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My main piece of advice is that you really need to have a marketing and publicity plan. In my case, I have a modest following, and friends and industry connections who were able to help me out by spreading the word. I also got lucky getting features on major websites like Tor.com, TheMarySue.com, and io9.com. Some people have even bigger followings and do exceedingly well, and others don’t have enough of a reach yet and have a hard time gaining traction. Make sure you have a product people actually want, and a way to reach people who might want to buy it.

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"Scholars' Tower"

“Scholars’ Tower”

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Something especially interesting was kicking around the twittersphere last week. Something about a new military science fiction anthology edited by the very talented Jaym Gates and Andrew Liptak, and published by Apex Publishing.   you know how sometimes you catch something out of the corner of your eye, and you just have to see what it is, you just have to learn more? The War Stories Anthology is that thing.  And what better way to learn about it than by chatting up the editors and the publisher?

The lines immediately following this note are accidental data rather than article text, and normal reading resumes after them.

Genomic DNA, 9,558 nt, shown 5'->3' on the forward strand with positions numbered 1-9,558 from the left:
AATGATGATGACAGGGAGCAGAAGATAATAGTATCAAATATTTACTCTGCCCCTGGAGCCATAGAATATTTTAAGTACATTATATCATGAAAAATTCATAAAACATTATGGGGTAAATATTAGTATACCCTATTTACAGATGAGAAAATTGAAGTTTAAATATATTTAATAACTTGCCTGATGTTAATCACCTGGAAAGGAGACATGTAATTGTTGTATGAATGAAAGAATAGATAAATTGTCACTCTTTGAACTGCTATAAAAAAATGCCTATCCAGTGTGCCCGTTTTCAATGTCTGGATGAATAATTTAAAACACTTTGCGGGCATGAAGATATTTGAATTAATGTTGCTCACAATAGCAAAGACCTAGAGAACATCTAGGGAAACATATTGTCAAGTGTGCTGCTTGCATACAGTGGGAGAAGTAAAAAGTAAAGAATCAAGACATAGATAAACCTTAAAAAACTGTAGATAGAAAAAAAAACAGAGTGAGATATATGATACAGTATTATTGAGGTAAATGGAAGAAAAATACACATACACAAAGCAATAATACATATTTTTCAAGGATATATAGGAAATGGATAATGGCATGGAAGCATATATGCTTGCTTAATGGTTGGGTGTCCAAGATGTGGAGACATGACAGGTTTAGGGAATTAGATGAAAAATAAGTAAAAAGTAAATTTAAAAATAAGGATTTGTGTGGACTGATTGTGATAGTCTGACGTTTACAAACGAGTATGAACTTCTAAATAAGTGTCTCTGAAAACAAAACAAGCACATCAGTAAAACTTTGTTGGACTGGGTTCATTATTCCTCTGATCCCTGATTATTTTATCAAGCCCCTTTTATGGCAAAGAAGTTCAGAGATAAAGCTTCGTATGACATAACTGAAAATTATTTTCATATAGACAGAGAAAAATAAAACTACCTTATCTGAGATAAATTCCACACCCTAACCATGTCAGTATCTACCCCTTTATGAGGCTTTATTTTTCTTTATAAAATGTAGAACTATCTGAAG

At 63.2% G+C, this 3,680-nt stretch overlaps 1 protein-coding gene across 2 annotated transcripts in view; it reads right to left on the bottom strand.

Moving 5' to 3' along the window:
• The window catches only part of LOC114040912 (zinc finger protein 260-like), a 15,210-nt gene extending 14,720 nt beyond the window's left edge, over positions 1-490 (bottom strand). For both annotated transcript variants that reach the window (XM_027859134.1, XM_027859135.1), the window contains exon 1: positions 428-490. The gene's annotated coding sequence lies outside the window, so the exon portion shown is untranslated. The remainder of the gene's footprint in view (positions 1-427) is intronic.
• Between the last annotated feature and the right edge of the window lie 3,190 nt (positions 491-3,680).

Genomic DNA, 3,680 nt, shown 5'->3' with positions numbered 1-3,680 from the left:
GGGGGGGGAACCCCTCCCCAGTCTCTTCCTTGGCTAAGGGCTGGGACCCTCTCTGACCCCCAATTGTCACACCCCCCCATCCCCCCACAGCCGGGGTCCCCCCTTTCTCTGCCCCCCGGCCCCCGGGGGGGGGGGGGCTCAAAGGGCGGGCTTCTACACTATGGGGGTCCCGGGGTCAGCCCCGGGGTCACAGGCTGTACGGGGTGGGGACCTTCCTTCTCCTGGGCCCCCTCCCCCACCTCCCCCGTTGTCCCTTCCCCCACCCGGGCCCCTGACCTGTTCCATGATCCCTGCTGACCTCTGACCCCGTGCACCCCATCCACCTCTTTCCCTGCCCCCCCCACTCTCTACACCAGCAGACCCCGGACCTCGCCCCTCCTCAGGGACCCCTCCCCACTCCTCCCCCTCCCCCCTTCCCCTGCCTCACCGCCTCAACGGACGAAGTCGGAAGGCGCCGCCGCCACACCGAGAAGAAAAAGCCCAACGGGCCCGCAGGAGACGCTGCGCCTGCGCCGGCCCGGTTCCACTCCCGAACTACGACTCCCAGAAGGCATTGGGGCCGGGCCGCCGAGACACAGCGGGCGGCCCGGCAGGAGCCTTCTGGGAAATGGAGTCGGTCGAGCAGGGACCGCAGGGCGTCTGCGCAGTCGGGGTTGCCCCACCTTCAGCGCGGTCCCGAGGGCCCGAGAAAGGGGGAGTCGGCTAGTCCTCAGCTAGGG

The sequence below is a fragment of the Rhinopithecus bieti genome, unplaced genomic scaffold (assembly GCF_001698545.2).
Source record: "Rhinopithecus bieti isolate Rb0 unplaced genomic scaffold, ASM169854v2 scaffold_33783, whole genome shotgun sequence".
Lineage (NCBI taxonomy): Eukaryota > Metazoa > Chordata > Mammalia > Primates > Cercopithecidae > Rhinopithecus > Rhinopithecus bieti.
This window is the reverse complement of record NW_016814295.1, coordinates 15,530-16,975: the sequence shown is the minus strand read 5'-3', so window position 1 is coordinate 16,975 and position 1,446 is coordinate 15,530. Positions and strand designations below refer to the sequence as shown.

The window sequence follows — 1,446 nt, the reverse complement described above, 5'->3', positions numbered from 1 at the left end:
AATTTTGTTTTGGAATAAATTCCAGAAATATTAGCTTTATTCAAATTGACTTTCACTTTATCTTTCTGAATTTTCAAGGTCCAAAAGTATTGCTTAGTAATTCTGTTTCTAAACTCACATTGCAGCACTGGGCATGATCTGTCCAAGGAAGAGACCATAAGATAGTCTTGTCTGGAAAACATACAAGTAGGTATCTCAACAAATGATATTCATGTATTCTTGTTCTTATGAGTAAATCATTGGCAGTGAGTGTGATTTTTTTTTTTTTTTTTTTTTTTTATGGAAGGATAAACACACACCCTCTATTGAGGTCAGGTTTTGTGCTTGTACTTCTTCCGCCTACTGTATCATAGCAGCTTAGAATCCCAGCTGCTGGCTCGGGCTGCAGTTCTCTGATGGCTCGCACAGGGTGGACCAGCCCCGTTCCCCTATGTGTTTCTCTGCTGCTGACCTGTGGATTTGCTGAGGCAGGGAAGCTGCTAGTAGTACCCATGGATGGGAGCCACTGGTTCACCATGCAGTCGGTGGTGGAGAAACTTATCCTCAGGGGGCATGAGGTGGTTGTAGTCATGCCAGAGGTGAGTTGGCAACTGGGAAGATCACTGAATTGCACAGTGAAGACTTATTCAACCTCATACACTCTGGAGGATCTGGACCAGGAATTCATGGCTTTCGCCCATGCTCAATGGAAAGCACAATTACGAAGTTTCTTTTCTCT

Not sure if a military scifi anthology is for you? Chances are you’re already reading Military Science Fiction, you just don’t know it. Enjoy Ender’s Game? How about Lois McMaster Bujold’s Vorkosigan Saga? How about Max Brooks’ World War Z? Dune by Frank Herbert? John Scalzi?  Ever play Mass Effect? or Halo?  see? you’re already a fan!

War-Stories-cover1

Jaym and Andrew have already talked extensively about this project, over at Reddit, over at Fantasy Book Critic, at Toonari Post, at Book Life Now, at Dribble of Ink, and elsewhere.  If the Kickstarter succeeds, an especially unique anthology will see the light of day.  Military science fiction is so much more than any hokey Baen Books cover art would have you believe.

My guests today:

jaym gates 2